Las Lomas Hall District Elementary School flipped the switch on a new solar power system in celebration of Earth Day on Tuesday.
The 63-kilowatt system, mounted on a large shade structure in the parking lot of the school on Sill Road in Las Lomas, is one of five solar systems being installed on Pajaro Valley Unified School District campuses.
Together, the systems will generate 1.2 megawatts of power, about 75 percent of the schools’ energy demand, while saving an estimated $380,000 annually on utility bills.
“It’s a way to be green, and also put money back in our general fund,” said Kim DeSerpa, president of the district board of trustees and a champion of the project.
The district contracted with SunPower Corp. to install the systems in part because the San Jose-based company included an educational component in its proposal. In addition to providing curriculum and training for teachers, SunPower will partner with the district in August to host a weeklong solar academy for 20 high school students.
The academy will cover the science and technology behind solar energy, as well as the business aspects.
“It’s about career and college readiness and excitement,” said Renee Solari of SunPower.
At Hall, the education has started. Small paper suns with brief essays explaining solar power decorated tables placed under the structure.
“We really need to take this opportunity to educate our students about solar energy,” Principal Guillermo Ramos said. “They are the ones who are going to build the technology to keep our world clean.”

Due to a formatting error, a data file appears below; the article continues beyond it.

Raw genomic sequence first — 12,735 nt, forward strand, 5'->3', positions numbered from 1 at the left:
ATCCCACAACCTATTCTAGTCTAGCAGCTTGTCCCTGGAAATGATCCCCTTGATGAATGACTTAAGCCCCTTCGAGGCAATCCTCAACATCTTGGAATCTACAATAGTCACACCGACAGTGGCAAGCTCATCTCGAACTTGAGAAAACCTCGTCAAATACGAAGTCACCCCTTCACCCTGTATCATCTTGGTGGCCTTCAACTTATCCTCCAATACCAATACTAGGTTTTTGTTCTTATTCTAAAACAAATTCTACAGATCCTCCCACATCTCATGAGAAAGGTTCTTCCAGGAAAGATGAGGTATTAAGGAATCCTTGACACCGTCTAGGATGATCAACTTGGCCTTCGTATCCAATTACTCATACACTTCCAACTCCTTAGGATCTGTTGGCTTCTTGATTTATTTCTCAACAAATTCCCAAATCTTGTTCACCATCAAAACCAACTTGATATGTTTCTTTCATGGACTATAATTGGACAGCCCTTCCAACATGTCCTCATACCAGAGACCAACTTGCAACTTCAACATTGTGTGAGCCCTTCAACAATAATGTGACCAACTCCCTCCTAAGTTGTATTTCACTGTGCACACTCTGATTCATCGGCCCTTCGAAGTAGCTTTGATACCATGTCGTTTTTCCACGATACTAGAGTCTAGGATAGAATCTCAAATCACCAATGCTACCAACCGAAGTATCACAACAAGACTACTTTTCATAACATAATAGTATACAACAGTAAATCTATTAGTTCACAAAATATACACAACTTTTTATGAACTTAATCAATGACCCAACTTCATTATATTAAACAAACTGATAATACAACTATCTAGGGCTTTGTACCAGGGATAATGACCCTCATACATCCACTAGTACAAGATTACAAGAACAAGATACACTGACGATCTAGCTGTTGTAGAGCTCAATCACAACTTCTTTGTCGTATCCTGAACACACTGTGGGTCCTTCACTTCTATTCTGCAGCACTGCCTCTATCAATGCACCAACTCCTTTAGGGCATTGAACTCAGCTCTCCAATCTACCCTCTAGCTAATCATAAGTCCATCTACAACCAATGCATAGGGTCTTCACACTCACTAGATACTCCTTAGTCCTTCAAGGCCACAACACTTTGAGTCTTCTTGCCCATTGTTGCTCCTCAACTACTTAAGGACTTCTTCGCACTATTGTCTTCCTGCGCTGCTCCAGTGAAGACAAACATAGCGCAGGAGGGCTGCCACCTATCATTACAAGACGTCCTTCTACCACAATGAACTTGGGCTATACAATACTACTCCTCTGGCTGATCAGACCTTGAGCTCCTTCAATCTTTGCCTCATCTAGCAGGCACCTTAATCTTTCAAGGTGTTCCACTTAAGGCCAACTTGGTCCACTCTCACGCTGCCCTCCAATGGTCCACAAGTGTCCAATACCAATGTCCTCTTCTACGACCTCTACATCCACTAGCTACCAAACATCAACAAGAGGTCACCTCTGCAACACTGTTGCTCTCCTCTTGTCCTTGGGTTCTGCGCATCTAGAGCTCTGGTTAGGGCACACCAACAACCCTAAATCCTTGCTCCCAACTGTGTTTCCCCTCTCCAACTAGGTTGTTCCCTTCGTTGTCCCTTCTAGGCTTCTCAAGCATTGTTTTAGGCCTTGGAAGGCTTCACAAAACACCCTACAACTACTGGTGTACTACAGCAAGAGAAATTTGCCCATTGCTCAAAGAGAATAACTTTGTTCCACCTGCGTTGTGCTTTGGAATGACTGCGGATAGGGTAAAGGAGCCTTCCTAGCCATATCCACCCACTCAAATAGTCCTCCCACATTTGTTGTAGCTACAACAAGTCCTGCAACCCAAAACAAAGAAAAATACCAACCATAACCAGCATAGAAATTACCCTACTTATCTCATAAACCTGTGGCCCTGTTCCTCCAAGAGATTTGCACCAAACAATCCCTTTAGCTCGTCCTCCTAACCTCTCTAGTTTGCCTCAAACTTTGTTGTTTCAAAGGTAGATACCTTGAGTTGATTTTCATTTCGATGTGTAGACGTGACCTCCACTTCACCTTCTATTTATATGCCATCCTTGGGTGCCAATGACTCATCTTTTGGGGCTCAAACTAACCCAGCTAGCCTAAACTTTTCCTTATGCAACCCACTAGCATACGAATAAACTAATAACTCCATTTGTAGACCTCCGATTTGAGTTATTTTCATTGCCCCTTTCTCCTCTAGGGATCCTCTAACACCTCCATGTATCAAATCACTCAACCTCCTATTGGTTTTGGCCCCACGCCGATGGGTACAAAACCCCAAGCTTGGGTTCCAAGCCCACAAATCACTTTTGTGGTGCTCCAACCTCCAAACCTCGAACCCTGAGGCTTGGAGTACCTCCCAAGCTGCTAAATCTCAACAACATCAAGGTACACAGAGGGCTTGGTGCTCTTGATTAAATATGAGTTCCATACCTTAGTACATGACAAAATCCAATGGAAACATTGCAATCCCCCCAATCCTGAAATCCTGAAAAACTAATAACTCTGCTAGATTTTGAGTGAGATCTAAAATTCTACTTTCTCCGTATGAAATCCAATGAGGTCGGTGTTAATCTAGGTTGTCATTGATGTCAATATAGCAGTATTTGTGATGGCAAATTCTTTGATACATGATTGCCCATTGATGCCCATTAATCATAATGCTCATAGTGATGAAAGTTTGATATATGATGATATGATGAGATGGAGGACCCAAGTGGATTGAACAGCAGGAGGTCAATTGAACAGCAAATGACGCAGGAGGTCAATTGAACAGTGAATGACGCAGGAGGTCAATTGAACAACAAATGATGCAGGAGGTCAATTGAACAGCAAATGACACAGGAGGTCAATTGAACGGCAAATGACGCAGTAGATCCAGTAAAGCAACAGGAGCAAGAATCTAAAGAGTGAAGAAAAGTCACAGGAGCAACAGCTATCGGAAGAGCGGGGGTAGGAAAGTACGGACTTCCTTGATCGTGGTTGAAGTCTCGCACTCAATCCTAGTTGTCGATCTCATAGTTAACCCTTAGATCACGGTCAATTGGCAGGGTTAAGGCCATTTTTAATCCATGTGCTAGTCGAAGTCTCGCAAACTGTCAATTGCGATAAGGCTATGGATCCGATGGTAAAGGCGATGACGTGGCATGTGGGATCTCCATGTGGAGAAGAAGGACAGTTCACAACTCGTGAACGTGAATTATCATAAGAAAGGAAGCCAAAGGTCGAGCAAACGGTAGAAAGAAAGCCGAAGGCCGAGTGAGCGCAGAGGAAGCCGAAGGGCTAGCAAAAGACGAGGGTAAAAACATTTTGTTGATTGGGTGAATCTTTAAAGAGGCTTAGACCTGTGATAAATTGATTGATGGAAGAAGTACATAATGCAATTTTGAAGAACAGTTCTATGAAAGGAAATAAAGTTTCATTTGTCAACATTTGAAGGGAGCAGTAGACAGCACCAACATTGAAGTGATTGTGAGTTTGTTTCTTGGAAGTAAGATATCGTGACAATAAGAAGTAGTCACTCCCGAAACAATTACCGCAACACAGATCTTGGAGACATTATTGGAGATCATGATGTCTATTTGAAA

Installations are complete at Hall and Bradley Elementary School in Corralitos. Systems will go in this summer at Aptos Junior High School, Rolling Hills Middle School and Watsonville High School.
The systems, estimated to cost $6.3 million, are being funded through Measure L, a $150 million bond measure approved by district voters in 2012.
SunPower Managing Director Bill Kelly said the systems were designed to cover 75 percent of existing demand to encourage schools to reduce energy consumption.
Bob Culbertson, who sits on a Santa Cruz County committee tackling a state mandate to reduce carbon emissions, said powering schools with the sun is a good start. The five systems are estimated to offset more than 920 tons of carbon emissions, the equivalent of removing nearly 3,500 cars from the road during the next 20 years.
Culbertson said wants the district to convert its fleet to electric power. He envisions a day when buses charge under similar shade structures at the district’s yard off Holohan Road.
“They can be picking up kids day after day in the sunshine,” he said.